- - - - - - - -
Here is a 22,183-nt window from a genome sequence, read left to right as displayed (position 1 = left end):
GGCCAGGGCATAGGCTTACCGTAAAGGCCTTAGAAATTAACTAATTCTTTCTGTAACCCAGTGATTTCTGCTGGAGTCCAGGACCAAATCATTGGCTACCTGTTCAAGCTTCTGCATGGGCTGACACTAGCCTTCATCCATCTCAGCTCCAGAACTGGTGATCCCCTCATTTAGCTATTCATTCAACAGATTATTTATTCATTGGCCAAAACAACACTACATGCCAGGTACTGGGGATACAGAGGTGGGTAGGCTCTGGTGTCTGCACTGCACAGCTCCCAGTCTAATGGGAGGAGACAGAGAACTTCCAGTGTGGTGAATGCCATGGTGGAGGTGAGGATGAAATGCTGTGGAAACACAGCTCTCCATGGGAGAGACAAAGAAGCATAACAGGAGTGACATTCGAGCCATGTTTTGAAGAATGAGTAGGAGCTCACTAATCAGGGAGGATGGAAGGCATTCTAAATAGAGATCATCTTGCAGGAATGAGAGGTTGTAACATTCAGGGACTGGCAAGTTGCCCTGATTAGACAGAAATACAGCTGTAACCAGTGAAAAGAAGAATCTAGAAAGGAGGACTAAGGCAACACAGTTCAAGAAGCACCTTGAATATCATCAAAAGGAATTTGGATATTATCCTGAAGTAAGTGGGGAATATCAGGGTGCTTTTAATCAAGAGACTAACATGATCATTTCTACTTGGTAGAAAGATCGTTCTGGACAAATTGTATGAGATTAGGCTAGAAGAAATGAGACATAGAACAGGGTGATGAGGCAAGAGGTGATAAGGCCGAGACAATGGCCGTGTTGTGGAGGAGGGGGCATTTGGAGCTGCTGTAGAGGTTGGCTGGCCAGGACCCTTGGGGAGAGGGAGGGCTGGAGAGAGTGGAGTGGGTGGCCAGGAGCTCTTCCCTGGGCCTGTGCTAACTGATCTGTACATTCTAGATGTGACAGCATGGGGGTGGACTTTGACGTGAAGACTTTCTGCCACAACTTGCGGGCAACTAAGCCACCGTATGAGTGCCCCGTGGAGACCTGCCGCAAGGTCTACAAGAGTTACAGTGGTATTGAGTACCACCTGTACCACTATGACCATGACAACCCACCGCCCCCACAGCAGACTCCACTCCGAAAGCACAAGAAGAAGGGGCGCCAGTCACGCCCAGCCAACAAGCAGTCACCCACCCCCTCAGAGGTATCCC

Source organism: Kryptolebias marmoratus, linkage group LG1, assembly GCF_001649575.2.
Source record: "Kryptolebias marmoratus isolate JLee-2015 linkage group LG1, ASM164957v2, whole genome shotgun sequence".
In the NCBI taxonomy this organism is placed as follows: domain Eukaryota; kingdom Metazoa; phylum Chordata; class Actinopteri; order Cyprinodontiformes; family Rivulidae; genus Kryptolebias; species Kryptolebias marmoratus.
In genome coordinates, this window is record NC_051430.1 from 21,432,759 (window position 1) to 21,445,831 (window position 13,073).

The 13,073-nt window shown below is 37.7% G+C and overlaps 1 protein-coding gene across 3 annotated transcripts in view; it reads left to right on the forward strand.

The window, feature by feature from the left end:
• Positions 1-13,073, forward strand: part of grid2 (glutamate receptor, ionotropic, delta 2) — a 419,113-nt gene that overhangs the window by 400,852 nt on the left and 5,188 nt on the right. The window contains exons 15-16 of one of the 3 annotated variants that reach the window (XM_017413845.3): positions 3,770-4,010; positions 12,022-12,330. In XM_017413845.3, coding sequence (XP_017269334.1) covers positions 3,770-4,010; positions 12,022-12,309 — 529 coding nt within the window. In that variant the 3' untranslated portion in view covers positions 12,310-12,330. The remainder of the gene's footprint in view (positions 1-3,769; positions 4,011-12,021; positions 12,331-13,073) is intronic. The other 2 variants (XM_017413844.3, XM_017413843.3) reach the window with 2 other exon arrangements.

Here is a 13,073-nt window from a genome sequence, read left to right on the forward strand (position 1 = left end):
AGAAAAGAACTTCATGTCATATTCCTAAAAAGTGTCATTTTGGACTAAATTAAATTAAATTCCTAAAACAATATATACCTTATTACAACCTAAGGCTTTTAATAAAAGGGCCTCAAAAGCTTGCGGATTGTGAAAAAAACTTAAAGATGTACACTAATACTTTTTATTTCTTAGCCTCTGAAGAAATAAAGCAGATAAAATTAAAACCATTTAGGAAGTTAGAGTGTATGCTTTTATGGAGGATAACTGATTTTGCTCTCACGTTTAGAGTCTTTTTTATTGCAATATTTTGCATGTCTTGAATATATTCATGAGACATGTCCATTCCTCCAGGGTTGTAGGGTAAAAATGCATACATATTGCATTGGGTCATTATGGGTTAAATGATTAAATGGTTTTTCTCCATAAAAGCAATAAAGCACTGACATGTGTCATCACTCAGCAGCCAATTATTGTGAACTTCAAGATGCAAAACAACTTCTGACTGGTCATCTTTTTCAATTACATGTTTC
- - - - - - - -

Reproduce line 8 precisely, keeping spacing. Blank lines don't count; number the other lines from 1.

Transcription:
The window, feature by feature from the left end: